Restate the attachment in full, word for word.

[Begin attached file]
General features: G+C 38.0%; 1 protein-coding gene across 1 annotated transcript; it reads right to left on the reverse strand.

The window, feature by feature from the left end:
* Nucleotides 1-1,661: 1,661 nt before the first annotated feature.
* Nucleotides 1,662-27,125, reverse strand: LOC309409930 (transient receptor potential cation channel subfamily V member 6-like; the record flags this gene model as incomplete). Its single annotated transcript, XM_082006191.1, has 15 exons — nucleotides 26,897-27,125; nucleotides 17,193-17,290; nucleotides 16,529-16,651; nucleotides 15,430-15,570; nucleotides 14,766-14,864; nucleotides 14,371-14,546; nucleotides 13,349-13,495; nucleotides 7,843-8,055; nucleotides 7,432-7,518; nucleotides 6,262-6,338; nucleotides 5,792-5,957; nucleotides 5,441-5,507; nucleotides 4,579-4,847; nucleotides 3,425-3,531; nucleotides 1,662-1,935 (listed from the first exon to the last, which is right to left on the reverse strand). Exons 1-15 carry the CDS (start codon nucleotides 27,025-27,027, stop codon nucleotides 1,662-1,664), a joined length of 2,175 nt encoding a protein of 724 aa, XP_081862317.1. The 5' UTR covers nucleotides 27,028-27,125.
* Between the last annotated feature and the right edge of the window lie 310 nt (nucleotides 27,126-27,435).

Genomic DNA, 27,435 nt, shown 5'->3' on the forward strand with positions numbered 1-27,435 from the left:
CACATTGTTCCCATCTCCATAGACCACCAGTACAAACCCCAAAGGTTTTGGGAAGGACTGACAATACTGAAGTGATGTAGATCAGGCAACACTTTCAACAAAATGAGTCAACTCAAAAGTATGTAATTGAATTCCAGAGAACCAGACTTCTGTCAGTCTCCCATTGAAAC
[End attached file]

General features: G+C 38.0%; 1 protein-coding gene across 1 annotated transcript; it reads right to left on the reverse strand.

The window, feature by feature from the left end:
* Nucleotides 1-1,661: 1,661 nt before the first annotated feature.
* Nucleotides 1,662-27,125, reverse strand: LOC309409930 (transient receptor potential cation channel subfamily V member 6-like; the record flags this gene model as incomplete). Its single annotated transcript, XM_082006191.1, has 15 exons — nucleotides 26,897-27,125; nucleotides 17,193-17,290; nucleotides 16,529-16,651; nucleotides 15,430-15,570; nucleotides 14,766-14,864; nucleotides 14,371-14,546; nucleotides 13,349-13,495; nucleotides 7,843-8,055; nucleotides 7,432-7,518; nucleotides 6,262-6,338; nucleotides 5,792-5,957; nucleotides 5,441-5,507; nucleotides 4,579-4,847; nucleotides 3,425-3,531; nucleotides 1,662-1,935 (listed from the first exon to the last, which is right to left on the reverse strand). Exons 1-15 carry the CDS (start codon nucleotides 27,025-27,027, stop codon nucleotides 1,662-1,664), a joined length of 2,175 nt encoding a protein of 724 aa, XP_081862317.1. The 5' UTR covers nucleotides 27,028-27,125.
* Between the last annotated feature and the right edge of the window lie 310 nt (nucleotides 27,126-27,435).

Genomic DNA, 27,435 nt, shown 5'->3' on the forward strand with positions numbered 1-27,435 from the left:
CACATTGTTCCCATCTCCATAGACCACCAGTACAAACCCCAAAGGTTTTGGGAAGGACTGACAATACTGAAGTGATGTAGATCAGGCAACACTTTCAACAAAATGAGTCAACTCAAAAGTATGTAATTGAATTCCAGAGAACCAGACTTCTGTCAGTCTCCCATTGAAAC